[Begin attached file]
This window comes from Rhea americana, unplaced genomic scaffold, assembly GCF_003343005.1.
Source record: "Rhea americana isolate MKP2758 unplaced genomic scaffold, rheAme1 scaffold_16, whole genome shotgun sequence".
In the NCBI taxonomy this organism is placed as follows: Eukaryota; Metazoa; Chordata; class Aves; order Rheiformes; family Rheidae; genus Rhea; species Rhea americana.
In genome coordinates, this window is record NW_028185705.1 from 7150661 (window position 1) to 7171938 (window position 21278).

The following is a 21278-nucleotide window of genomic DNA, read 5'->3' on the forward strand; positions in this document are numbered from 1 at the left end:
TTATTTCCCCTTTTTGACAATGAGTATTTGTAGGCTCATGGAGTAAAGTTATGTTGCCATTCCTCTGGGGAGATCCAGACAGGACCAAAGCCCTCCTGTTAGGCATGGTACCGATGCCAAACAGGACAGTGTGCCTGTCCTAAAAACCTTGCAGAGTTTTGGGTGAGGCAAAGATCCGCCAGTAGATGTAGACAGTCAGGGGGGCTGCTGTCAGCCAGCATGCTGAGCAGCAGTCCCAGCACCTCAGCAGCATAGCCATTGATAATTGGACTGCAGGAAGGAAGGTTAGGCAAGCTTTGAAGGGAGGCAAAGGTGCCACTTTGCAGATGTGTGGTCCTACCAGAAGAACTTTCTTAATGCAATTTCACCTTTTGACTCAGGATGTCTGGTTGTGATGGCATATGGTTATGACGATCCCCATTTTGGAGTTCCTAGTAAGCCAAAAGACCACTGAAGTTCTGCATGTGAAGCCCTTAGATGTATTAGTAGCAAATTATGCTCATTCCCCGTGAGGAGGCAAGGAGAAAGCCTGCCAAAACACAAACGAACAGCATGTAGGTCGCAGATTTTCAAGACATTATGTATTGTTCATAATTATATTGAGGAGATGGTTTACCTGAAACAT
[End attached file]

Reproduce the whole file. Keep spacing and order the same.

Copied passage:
This window comes from Rhea americana, unplaced genomic scaffold, assembly GCF_003343005.1.
Source record: "Rhea americana isolate MKP2758 unplaced genomic scaffold, rheAme1 scaffold_16, whole genome shotgun sequence".
In the NCBI taxonomy this organism is placed as follows: Eukaryota; Metazoa; Chordata; class Aves; order Rheiformes; family Rheidae; genus Rhea; species Rhea americana.
In genome coordinates, this window is record NW_028185705.1 from 7150661 (window position 1) to 7171938 (window position 21278).

The following is a 21278-nucleotide window of genomic DNA, read 5'->3' on the forward strand; positions in this document are numbered from 1 at the left end:
TTATTTCCCCTTTTTGACAATGAGTATTTGTAGGCTCATGGAGTAAAGTTATGTTGCCATTCCTCTGGGGAGATCCAGACAGGACCAAAGCCCTCCTGTTAGGCATGGTACCGATGCCAAACAGGACAGTGTGCCTGTCCTAAAAACCTTGCAGAGTTTTGGGTGAGGCAAAGATCCGCCAGTAGATGTAGACAGTCAGGGGGGCTGCTGTCAGCCAGCATGCTGAGCAGCAGTCCCAGCACCTCAGCAGCATAGCCATTGATAATTGGACTGCAGGAAGGAAGGTTAGGCAAGCTTTGAAGGGAGGCAAAGGTGCCACTTTGCAGATGTGTGGTCCTACCAGAAGAACTTTCTTAATGCAATTTCACCTTTTGACTCAGGATGTCTGGTTGTGATGGCATATGGTTATGACGATCCCCATTTTGGAGTTCCTAGTAAGCCAAAAGACCACTGAAGTTCTGCATGTGAAGCCCTTAGATGTATTAGTAGCAAATTATGCTCATTCCCCGTGAGGAGGCAAGGAGAAAGCCTGCCAAAACACAAACGAACAGCATGTAGGTCGCAGATTTTCAAGACATTATGTATTGTTCATAATTATATTGAGGAGATGGTTTACCTGAAACAT